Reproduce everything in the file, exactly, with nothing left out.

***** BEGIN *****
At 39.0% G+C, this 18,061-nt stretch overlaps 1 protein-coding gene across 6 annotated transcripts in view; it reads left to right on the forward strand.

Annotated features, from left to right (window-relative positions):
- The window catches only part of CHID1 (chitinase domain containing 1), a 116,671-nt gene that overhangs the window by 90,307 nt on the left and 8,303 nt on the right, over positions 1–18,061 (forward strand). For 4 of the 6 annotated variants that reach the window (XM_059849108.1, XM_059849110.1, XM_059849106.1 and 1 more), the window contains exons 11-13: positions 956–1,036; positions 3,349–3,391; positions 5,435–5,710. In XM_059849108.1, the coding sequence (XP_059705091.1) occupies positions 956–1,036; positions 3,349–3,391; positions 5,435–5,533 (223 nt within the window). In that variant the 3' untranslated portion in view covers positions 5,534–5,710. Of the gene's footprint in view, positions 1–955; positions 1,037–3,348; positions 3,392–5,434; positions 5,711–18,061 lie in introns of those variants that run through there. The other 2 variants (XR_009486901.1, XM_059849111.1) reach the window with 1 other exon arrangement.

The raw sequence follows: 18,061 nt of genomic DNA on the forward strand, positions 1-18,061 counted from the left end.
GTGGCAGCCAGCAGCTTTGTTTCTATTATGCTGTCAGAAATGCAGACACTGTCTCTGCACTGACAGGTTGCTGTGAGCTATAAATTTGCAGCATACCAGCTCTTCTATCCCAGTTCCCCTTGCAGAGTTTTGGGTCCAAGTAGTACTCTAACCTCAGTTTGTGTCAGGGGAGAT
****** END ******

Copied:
At 39.0% G+C, this 18,061-nt stretch overlaps 1 protein-coding gene across 6 annotated transcripts in view; it reads left to right on the forward strand.

Annotated features, from left to right (window-relative positions):
- The window catches only part of CHID1 (chitinase domain containing 1), a 116,671-nt gene that overhangs the window by 90,307 nt on the left and 8,303 nt on the right, over positions 1–18,061 (forward strand). For 4 of the 6 annotated variants that reach the window (XM_059849108.1, XM_059849110.1, XM_059849106.1 and 1 more), the window contains exons 11-13: positions 956–1,036; positions 3,349–3,391; positions 5,435–5,710. In XM_059849108.1, the coding sequence (XP_059705091.1) occupies positions 956–1,036; positions 3,349–3,391; positions 5,435–5,533 (223 nt within the window). In that variant the 3' untranslated portion in view covers positions 5,534–5,710. Of the gene's footprint in view, positions 1–955; positions 1,037–3,348; positions 3,392–5,434; positions 5,711–18,061 lie in introns of those variants that run through there. The other 2 variants (XR_009486901.1, XM_059849111.1) reach the window with 1 other exon arrangement.

The raw sequence follows: 18,061 nt of genomic DNA on the forward strand, positions 1-18,061 counted from the left end.
GTGGCAGCCAGCAGCTTTGTTTCTATTATGCTGTCAGAAATGCAGACACTGTCTCTGCACTGACAGGTTGCTGTGAGCTATAAATTTGCAGCATACCAGCTCTTCTATCCCAGTTCCCCTTGCAGAGTTTTGGGTCCAAGTAGTACTCTAACCTCAGTTTGTGTCAGGGGAGAT